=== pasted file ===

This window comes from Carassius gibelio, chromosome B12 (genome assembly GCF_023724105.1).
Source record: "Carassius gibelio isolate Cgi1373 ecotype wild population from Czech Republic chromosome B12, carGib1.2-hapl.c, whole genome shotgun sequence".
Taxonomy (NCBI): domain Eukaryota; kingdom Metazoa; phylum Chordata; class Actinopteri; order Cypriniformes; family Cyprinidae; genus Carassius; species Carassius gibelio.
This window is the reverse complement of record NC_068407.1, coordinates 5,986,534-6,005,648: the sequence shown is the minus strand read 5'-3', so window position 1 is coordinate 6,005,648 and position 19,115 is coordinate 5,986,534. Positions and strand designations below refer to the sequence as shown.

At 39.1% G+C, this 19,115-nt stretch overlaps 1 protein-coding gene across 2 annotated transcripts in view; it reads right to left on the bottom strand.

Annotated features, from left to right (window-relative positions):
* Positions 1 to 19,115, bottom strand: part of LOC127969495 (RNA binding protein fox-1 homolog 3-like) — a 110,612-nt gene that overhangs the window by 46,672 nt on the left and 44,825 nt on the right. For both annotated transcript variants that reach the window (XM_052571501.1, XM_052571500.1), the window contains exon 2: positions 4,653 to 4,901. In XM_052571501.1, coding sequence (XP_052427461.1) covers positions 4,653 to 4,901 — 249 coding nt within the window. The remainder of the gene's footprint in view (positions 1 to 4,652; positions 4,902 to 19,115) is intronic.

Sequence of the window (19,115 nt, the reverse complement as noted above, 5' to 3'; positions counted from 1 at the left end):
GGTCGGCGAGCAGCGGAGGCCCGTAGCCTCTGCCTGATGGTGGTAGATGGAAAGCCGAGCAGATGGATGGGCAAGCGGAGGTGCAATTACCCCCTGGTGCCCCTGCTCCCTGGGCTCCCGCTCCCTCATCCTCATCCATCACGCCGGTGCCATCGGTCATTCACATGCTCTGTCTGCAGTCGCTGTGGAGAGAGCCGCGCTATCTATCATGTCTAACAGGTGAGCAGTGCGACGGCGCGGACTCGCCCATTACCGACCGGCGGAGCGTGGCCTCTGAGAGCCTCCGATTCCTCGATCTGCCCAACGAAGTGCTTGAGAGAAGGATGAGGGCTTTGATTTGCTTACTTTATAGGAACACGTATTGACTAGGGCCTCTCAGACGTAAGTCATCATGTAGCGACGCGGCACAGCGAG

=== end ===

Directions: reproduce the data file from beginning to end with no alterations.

This window comes from Carassius gibelio, chromosome B12 (genome assembly GCF_023724105.1).
Source record: "Carassius gibelio isolate Cgi1373 ecotype wild population from Czech Republic chromosome B12, carGib1.2-hapl.c, whole genome shotgun sequence".
Taxonomy (NCBI): domain Eukaryota; kingdom Metazoa; phylum Chordata; class Actinopteri; order Cypriniformes; family Cyprinidae; genus Carassius; species Carassius gibelio.
This window is the reverse complement of record NC_068407.1, coordinates 5,986,534-6,005,648: the sequence shown is the minus strand read 5'-3', so window position 1 is coordinate 6,005,648 and position 19,115 is coordinate 5,986,534. Positions and strand designations below refer to the sequence as shown.

At 39.1% G+C, this 19,115-nt stretch overlaps 1 protein-coding gene across 2 annotated transcripts in view; it reads right to left on the bottom strand.

Annotated features, from left to right (window-relative positions):
* Positions 1 to 19,115, bottom strand: part of LOC127969495 (RNA binding protein fox-1 homolog 3-like) — a 110,612-nt gene that overhangs the window by 46,672 nt on the left and 44,825 nt on the right. For both annotated transcript variants that reach the window (XM_052571501.1, XM_052571500.1), the window contains exon 2: positions 4,653 to 4,901. In XM_052571501.1, coding sequence (XP_052427461.1) covers positions 4,653 to 4,901 — 249 coding nt within the window. The remainder of the gene's footprint in view (positions 1 to 4,652; positions 4,902 to 19,115) is intronic.

Sequence of the window (19,115 nt, the reverse complement as noted above, 5' to 3'; positions counted from 1 at the left end):
GGTCGGCGAGCAGCGGAGGCCCGTAGCCTCTGCCTGATGGTGGTAGATGGAAAGCCGAGCAGATGGATGGGCAAGCGGAGGTGCAATTACCCCCTGGTGCCCCTGCTCCCTGGGCTCCCGCTCCCTCATCCTCATCCATCACGCCGGTGCCATCGGTCATTCACATGCTCTGTCTGCAGTCGCTGTGGAGAGAGCCGCGCTATCTATCATGTCTAACAGGTGAGCAGTGCGACGGCGCGGACTCGCCCATTACCGACCGGCGGAGCGTGGCCTCTGAGAGCCTCCGATTCCTCGATCTGCCCAACGAAGTGCTTGAGAGAAGGATGAGGGCTTTGATTTGCTTACTTTATAGGAACACGTATTGACTAGGGCCTCTCAGACGTAAGTCATCATGTAGCGACGCGGCACAGCGAG